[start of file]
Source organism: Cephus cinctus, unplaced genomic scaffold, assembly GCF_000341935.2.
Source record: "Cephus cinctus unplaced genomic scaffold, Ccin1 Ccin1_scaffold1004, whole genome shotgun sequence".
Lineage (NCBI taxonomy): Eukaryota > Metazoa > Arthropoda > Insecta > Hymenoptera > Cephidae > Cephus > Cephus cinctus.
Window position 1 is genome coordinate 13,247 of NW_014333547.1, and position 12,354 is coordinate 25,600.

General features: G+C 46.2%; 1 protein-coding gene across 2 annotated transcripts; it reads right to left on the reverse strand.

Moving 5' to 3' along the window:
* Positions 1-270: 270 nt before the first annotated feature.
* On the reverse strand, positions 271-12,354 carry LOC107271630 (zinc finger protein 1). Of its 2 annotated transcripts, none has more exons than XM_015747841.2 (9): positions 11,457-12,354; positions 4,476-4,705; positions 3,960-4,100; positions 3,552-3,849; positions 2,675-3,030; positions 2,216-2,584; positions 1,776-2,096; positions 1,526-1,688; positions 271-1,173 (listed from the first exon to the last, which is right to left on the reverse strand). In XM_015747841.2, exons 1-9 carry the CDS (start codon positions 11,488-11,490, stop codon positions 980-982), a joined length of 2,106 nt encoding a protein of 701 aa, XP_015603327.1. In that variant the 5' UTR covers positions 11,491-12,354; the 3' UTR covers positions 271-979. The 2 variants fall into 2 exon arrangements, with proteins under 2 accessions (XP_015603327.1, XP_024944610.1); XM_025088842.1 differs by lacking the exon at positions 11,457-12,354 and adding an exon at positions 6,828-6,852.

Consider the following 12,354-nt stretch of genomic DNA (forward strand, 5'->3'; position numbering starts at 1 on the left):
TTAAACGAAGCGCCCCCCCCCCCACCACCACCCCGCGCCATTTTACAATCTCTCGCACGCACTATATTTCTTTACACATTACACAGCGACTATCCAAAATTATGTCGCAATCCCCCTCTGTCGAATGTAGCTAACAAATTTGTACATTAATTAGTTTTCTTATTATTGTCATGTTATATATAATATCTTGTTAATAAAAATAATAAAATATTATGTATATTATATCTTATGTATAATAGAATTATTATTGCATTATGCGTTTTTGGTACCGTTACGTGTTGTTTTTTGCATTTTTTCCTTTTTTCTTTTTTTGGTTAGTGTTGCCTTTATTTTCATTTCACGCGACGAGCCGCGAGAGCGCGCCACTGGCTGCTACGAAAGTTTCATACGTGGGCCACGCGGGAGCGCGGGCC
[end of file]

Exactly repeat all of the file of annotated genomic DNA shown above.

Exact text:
Source organism: Cephus cinctus, unplaced genomic scaffold, assembly GCF_000341935.2.
Source record: "Cephus cinctus unplaced genomic scaffold, Ccin1 Ccin1_scaffold1004, whole genome shotgun sequence".
Lineage (NCBI taxonomy): Eukaryota > Metazoa > Arthropoda > Insecta > Hymenoptera > Cephidae > Cephus > Cephus cinctus.
Window position 1 is genome coordinate 13,247 of NW_014333547.1, and position 12,354 is coordinate 25,600.

General features: G+C 46.2%; 1 protein-coding gene across 2 annotated transcripts; it reads right to left on the reverse strand.

Moving 5' to 3' along the window:
* Positions 1-270: 270 nt before the first annotated feature.
* On the reverse strand, positions 271-12,354 carry LOC107271630 (zinc finger protein 1). Of its 2 annotated transcripts, none has more exons than XM_015747841.2 (9): positions 11,457-12,354; positions 4,476-4,705; positions 3,960-4,100; positions 3,552-3,849; positions 2,675-3,030; positions 2,216-2,584; positions 1,776-2,096; positions 1,526-1,688; positions 271-1,173 (listed from the first exon to the last, which is right to left on the reverse strand). In XM_015747841.2, exons 1-9 carry the CDS (start codon positions 11,488-11,490, stop codon positions 980-982), a joined length of 2,106 nt encoding a protein of 701 aa, XP_015603327.1. In that variant the 5' UTR covers positions 11,491-12,354; the 3' UTR covers positions 271-979. The 2 variants fall into 2 exon arrangements, with proteins under 2 accessions (XP_015603327.1, XP_024944610.1); XM_025088842.1 differs by lacking the exon at positions 11,457-12,354 and adding an exon at positions 6,828-6,852.

Consider the following 12,354-nt stretch of genomic DNA (forward strand, 5'->3'; position numbering starts at 1 on the left):
TTAAACGAAGCGCCCCCCCCCCCACCACCACCCCGCGCCATTTTACAATCTCTCGCACGCACTATATTTCTTTACACATTACACAGCGACTATCCAAAATTATGTCGCAATCCCCCTCTGTCGAATGTAGCTAACAAATTTGTACATTAATTAGTTTTCTTATTATTGTCATGTTATATATAATATCTTGTTAATAAAAATAATAAAATATTATGTATATTATATCTTATGTATAATAGAATTATTATTGCATTATGCGTTTTTGGTACCGTTACGTGTTGTTTTTTGCATTTTTTCCTTTTTTCTTTTTTTGGTTAGTGTTGCCTTTATTTTCATTTCACGCGACGAGCCGCGAGAGCGCGCCACTGGCTGCTACGAAAGTTTCATACGTGGGCCACGCGGGAGCGCGGGCC